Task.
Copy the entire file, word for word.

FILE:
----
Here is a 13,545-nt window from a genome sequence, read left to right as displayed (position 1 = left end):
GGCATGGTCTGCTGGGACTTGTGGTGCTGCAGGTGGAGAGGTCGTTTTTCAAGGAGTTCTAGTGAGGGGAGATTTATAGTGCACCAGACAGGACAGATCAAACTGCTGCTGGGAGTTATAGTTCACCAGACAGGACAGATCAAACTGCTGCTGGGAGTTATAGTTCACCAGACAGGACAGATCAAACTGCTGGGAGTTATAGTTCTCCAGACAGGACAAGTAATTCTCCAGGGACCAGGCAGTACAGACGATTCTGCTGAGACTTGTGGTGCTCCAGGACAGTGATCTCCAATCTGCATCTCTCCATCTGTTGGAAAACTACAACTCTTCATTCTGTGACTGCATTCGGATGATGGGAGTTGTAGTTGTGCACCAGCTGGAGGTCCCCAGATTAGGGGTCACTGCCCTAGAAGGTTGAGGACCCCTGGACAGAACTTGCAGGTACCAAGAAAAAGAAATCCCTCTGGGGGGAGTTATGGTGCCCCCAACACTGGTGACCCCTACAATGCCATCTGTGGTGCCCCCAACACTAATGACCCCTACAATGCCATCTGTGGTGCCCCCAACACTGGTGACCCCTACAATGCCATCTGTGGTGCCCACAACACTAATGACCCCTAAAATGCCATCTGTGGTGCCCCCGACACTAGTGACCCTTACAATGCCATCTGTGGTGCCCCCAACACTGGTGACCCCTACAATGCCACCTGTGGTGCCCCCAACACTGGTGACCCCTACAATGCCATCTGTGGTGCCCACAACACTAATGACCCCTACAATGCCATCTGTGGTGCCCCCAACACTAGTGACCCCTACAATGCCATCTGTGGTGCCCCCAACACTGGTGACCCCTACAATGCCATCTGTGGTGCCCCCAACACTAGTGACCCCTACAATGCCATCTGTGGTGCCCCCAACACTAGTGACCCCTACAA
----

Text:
Here is a 13,545-nt window from a genome sequence, read left to right as displayed (position 1 = left end):
GGCATGGTCTGCTGGGACTTGTGGTGCTGCAGGTGGAGAGGTCGTTTTTCAAGGAGTTCTAGTGAGGGGAGATTTATAGTGCACCAGACAGGACAGATCAAACTGCTGCTGGGAGTTATAGTTCACCAGACAGGACAGATCAAACTGCTGCTGGGAGTTATAGTTCACCAGACAGGACAGATCAAACTGCTGGGAGTTATAGTTCTCCAGACAGGACAAGTAATTCTCCAGGGACCAGGCAGTACAGACGATTCTGCTGAGACTTGTGGTGCTCCAGGACAGTGATCTCCAATCTGCATCTCTCCATCTGTTGGAAAACTACAACTCTTCATTCTGTGACTGCATTCGGATGATGGGAGTTGTAGTTGTGCACCAGCTGGAGGTCCCCAGATTAGGGGTCACTGCCCTAGAAGGTTGAGGACCCCTGGACAGAACTTGCAGGTACCAAGAAAAAGAAATCCCTCTGGGGGGAGTTATGGTGCCCCCAACACTGGTGACCCCTACAATGCCATCTGTGGTGCCCCCAACACTAATGACCCCTACAATGCCATCTGTGGTGCCCCCAACACTGGTGACCCCTACAATGCCATCTGTGGTGCCCACAACACTAATGACCCCTAAAATGCCATCTGTGGTGCCCCCGACACTAGTGACCCTTACAATGCCATCTGTGGTGCCCCCAACACTGGTGACCCCTACAATGCCACCTGTGGTGCCCCCAACACTGGTGACCCCTACAATGCCATCTGTGGTGCCCACAACACTAATGACCCCTACAATGCCATCTGTGGTGCCCCCAACACTAGTGACCCCTACAATGCCATCTGTGGTGCCCCCAACACTGGTGACCCCTACAATGCCATCTGTGGTGCCCCCAACACTAGTGACCCCTACAATGCCATCTGTGGTGCCCCCAACACTAGTGACCCCTACAA